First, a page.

Perhaps over a period of time that information could be used to build confidence that that autopilot was working and therefore can be used safely?

Disclaimer: I am not an expert in autopilot development and the UK ANO.

--- End quote ---

Nor, it would seem in threat definition, system validation, system development nor system verification.

Start by considering the effects of windspeed, turbulence and windshear near obstacles (ask parascenders and hang glider pilots), the Fresnel zone and other multipath effects (simple physics), GPS non-availability (which happens; there are usually NOTAMS about it), ISM band interference (guaranteed to happen), to name a few off the top of my head.

Next consider how you won't be able to test those with a few tethered flights - except to demonstrate that you haven't got necessary reliability.

If you really want to get into autopilots, I would suggest starting with RC cars or boats. There's less chance of knackering other people with those.


--- End quote ---

Are these things you have experience in?

--- End quote ---

Yes. All of them, bar one: I haven't used RC aircraft/boats. Some as a professional engineer, some as a leisure activity, some both.

Being sufficiently humble to know what I don't know, I've kept my eyes open over the years, and asked people that do know about RC flying. I try to avoid being an example of the Dunning-Kruger effect, usually succeeding.

What's your experience in these things?

--- End quote ---

None of the development items (electronics hobbyist),  some exposure to the aviation items (student pilot in the past and RC), and most of the RF items (RC/FPV/HAM). I'm certainly no expert and don't profess to be one.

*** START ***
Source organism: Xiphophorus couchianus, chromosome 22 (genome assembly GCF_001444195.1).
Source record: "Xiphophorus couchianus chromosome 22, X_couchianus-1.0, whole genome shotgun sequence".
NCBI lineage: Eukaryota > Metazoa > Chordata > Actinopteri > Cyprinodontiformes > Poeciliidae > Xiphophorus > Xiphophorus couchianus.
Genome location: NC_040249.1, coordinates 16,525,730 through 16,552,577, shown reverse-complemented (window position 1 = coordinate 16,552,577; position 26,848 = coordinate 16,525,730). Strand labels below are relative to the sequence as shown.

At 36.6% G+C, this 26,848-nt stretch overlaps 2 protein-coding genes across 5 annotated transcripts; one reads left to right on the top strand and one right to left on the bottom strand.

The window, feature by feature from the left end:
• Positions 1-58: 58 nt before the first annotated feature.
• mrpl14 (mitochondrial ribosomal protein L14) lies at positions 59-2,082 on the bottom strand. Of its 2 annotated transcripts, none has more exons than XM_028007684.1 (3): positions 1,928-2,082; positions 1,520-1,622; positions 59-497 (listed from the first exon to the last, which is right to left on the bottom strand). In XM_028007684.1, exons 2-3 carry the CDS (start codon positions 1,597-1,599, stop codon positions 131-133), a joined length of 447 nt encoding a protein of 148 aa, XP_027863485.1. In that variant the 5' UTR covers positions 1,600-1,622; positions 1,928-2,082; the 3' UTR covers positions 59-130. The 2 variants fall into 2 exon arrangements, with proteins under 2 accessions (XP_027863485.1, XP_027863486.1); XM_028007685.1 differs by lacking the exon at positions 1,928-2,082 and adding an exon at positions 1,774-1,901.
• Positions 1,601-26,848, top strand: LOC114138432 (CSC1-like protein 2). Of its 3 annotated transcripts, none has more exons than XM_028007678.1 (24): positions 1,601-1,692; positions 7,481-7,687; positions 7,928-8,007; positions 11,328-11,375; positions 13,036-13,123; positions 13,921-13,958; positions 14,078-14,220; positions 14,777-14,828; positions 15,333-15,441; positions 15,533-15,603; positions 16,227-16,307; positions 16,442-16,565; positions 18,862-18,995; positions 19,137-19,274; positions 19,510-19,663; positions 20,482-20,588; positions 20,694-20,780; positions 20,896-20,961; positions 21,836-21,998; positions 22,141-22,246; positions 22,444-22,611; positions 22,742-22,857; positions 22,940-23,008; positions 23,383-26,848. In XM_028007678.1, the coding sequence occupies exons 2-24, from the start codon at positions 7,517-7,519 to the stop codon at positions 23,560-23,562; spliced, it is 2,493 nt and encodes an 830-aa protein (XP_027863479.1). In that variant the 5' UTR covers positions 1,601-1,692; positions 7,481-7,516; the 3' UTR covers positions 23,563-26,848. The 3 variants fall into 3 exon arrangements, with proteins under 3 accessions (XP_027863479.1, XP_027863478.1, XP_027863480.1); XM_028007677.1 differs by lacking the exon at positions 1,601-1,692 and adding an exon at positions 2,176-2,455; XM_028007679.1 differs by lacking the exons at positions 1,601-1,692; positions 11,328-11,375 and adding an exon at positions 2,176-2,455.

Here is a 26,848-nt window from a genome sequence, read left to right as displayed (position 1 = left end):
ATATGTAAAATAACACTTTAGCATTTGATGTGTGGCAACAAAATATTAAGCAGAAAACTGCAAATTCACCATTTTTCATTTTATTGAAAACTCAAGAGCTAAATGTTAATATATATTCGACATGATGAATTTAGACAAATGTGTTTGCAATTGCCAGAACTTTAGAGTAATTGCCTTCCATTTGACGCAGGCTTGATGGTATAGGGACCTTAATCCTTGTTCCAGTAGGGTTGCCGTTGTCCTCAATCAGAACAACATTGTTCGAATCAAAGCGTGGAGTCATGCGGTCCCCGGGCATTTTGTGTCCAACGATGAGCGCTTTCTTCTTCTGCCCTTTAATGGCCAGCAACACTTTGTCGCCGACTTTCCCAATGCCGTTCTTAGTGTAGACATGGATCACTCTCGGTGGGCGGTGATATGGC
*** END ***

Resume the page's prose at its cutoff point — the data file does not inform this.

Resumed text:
The reason I asked that question was that it sounded like you had developed professional UAV's and were therefore approaching the problem from that direction.
My experience is with hobby level equipment which is not verified/validated. Therefore my expectation is that a DIY autopilot would not require that level of rigour either.




tggzzz:

--- Quote from: hendorog on February 15, 2016, 12:32:39 pm ---The reason I asked that question was that it sounded like you had developed professional UAV's and were therefore approaching the problem from that direction.

--- End quote ---

Definitely not, but I certainly would try to have a professional approach with anything of mine that could kill/injure/affect other people. And UAVs, whether or not they have an autopilot, certainly fall into that category.

The key point is to thoroughly define how things might fail. Amateurs starting in a field usually consider how things might work; the better amateurs go on to develop an appreciation of failure modes. The OP leads me to believe they are an amateur starting in this field and the RF field.

Today's news report, merely the latest of many: http://www.bbc.co.uk/news/business-35577124


--- Quote ---My experience is with hobby level equipment which is not verified/validated. Therefore my expectation is that a DIY autopilot would not require that level of rigour either.

--- End quote ---

The laws make no distinctions between professional and amateur control systems, for the obvious sound reasons.